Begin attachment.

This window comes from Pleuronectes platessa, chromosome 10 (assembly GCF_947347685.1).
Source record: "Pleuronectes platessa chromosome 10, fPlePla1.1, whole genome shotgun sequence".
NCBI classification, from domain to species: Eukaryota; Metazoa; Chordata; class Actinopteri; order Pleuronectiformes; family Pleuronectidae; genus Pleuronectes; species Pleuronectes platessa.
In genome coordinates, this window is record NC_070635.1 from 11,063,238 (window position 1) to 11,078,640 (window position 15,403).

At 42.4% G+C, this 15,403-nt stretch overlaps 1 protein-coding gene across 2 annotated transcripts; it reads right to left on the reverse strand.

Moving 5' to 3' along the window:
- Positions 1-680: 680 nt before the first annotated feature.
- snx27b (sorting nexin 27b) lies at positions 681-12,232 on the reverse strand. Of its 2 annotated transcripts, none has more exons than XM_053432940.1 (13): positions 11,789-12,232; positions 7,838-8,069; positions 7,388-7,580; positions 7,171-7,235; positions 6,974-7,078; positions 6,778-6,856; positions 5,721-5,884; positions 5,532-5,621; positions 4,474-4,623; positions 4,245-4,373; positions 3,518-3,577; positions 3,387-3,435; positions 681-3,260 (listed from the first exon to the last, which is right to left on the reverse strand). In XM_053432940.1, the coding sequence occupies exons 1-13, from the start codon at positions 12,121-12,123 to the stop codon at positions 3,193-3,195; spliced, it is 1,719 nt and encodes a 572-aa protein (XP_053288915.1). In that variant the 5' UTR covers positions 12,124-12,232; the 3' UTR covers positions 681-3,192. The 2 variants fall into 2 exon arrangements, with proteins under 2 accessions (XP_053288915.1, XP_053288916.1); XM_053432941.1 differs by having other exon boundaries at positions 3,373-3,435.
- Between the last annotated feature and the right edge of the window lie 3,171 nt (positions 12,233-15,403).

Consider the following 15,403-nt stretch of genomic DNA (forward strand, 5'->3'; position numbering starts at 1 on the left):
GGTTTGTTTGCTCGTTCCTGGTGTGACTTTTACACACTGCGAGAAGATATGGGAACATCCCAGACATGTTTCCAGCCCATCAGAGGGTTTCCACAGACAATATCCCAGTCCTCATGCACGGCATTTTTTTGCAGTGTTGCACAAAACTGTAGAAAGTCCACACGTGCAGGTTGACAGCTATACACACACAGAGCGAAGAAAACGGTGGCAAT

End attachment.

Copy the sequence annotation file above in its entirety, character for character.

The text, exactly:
This window comes from Pleuronectes platessa, chromosome 10 (assembly GCF_947347685.1).
Source record: "Pleuronectes platessa chromosome 10, fPlePla1.1, whole genome shotgun sequence".
NCBI classification, from domain to species: Eukaryota; Metazoa; Chordata; class Actinopteri; order Pleuronectiformes; family Pleuronectidae; genus Pleuronectes; species Pleuronectes platessa.
In genome coordinates, this window is record NC_070635.1 from 11,063,238 (window position 1) to 11,078,640 (window position 15,403).

At 42.4% G+C, this 15,403-nt stretch overlaps 1 protein-coding gene across 2 annotated transcripts; it reads right to left on the reverse strand.

Moving 5' to 3' along the window:
- Positions 1-680: 680 nt before the first annotated feature.
- snx27b (sorting nexin 27b) lies at positions 681-12,232 on the reverse strand. Of its 2 annotated transcripts, none has more exons than XM_053432940.1 (13): positions 11,789-12,232; positions 7,838-8,069; positions 7,388-7,580; positions 7,171-7,235; positions 6,974-7,078; positions 6,778-6,856; positions 5,721-5,884; positions 5,532-5,621; positions 4,474-4,623; positions 4,245-4,373; positions 3,518-3,577; positions 3,387-3,435; positions 681-3,260 (listed from the first exon to the last, which is right to left on the reverse strand). In XM_053432940.1, the coding sequence occupies exons 1-13, from the start codon at positions 12,121-12,123 to the stop codon at positions 3,193-3,195; spliced, it is 1,719 nt and encodes a 572-aa protein (XP_053288915.1). In that variant the 5' UTR covers positions 12,124-12,232; the 3' UTR covers positions 681-3,192. The 2 variants fall into 2 exon arrangements, with proteins under 2 accessions (XP_053288915.1, XP_053288916.1); XM_053432941.1 differs by having other exon boundaries at positions 3,373-3,435.
- Between the last annotated feature and the right edge of the window lie 3,171 nt (positions 12,233-15,403).

Consider the following 15,403-nt stretch of genomic DNA (forward strand, 5'->3'; position numbering starts at 1 on the left):
GGTTTGTTTGCTCGTTCCTGGTGTGACTTTTACACACTGCGAGAAGATATGGGAACATCCCAGACATGTTTCCAGCCCATCAGAGGGTTTCCACAGACAATATCCCAGTCCTCATGCACGGCATTTTTTTGCAGTGTTGCACAAAACTGTAGAAAGTCCACACGTGCAGGTTGACAGCTATACACACACAGAGCGAAGAAAACGGTGGCAAT